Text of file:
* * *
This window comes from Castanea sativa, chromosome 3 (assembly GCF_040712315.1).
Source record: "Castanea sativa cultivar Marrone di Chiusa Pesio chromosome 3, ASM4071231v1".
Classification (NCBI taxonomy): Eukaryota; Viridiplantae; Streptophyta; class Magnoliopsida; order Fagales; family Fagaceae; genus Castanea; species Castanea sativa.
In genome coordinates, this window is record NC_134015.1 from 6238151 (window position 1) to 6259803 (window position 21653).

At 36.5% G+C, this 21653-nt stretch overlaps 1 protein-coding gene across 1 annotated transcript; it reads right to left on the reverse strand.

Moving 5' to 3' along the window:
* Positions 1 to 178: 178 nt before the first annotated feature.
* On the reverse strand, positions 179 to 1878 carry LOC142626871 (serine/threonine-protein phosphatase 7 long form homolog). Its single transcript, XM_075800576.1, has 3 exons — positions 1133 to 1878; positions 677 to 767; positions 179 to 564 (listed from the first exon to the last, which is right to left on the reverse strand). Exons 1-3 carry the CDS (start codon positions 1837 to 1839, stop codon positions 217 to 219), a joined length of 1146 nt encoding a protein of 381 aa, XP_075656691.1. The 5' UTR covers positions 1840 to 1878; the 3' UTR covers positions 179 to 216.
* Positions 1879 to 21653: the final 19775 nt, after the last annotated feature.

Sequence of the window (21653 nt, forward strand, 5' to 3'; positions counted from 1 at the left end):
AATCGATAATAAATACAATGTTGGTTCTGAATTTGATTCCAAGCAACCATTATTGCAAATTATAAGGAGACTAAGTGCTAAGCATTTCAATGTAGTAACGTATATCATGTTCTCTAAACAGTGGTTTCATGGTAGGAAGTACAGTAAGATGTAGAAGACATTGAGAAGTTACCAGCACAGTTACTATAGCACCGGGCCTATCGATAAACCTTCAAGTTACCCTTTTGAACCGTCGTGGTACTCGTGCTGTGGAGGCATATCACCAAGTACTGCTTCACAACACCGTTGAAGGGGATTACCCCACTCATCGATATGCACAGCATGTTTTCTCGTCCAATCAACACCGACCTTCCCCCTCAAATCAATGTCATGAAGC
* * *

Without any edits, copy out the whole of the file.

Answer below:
This window comes from Castanea sativa, chromosome 3 (assembly GCF_040712315.1).
Source record: "Castanea sativa cultivar Marrone di Chiusa Pesio chromosome 3, ASM4071231v1".
Classification (NCBI taxonomy): Eukaryota; Viridiplantae; Streptophyta; class Magnoliopsida; order Fagales; family Fagaceae; genus Castanea; species Castanea sativa.
In genome coordinates, this window is record NC_134015.1 from 6238151 (window position 1) to 6259803 (window position 21653).

At 36.5% G+C, this 21653-nt stretch overlaps 1 protein-coding gene across 1 annotated transcript; it reads right to left on the reverse strand.

Moving 5' to 3' along the window:
* Positions 1 to 178: 178 nt before the first annotated feature.
* On the reverse strand, positions 179 to 1878 carry LOC142626871 (serine/threonine-protein phosphatase 7 long form homolog). Its single transcript, XM_075800576.1, has 3 exons — positions 1133 to 1878; positions 677 to 767; positions 179 to 564 (listed from the first exon to the last, which is right to left on the reverse strand). Exons 1-3 carry the CDS (start codon positions 1837 to 1839, stop codon positions 217 to 219), a joined length of 1146 nt encoding a protein of 381 aa, XP_075656691.1. The 5' UTR covers positions 1840 to 1878; the 3' UTR covers positions 179 to 216.
* Positions 1879 to 21653: the final 19775 nt, after the last annotated feature.

Sequence of the window (21653 nt, forward strand, 5' to 3'; positions counted from 1 at the left end):
AATCGATAATAAATACAATGTTGGTTCTGAATTTGATTCCAAGCAACCATTATTGCAAATTATAAGGAGACTAAGTGCTAAGCATTTCAATGTAGTAACGTATATCATGTTCTCTAAACAGTGGTTTCATGGTAGGAAGTACAGTAAGATGTAGAAGACATTGAGAAGTTACCAGCACAGTTACTATAGCACCGGGCCTATCGATAAACCTTCAAGTTACCCTTTTGAACCGTCGTGGTACTCGTGCTGTGGAGGCATATCACCAAGTACTGCTTCACAACACCGTTGAAGGGGATTACCCCACTCATCGATATGCACAGCATGTTTTCTCGTCCAATCAACACCGACCTTCCCCCTCAAATCAATGTCATGAAGC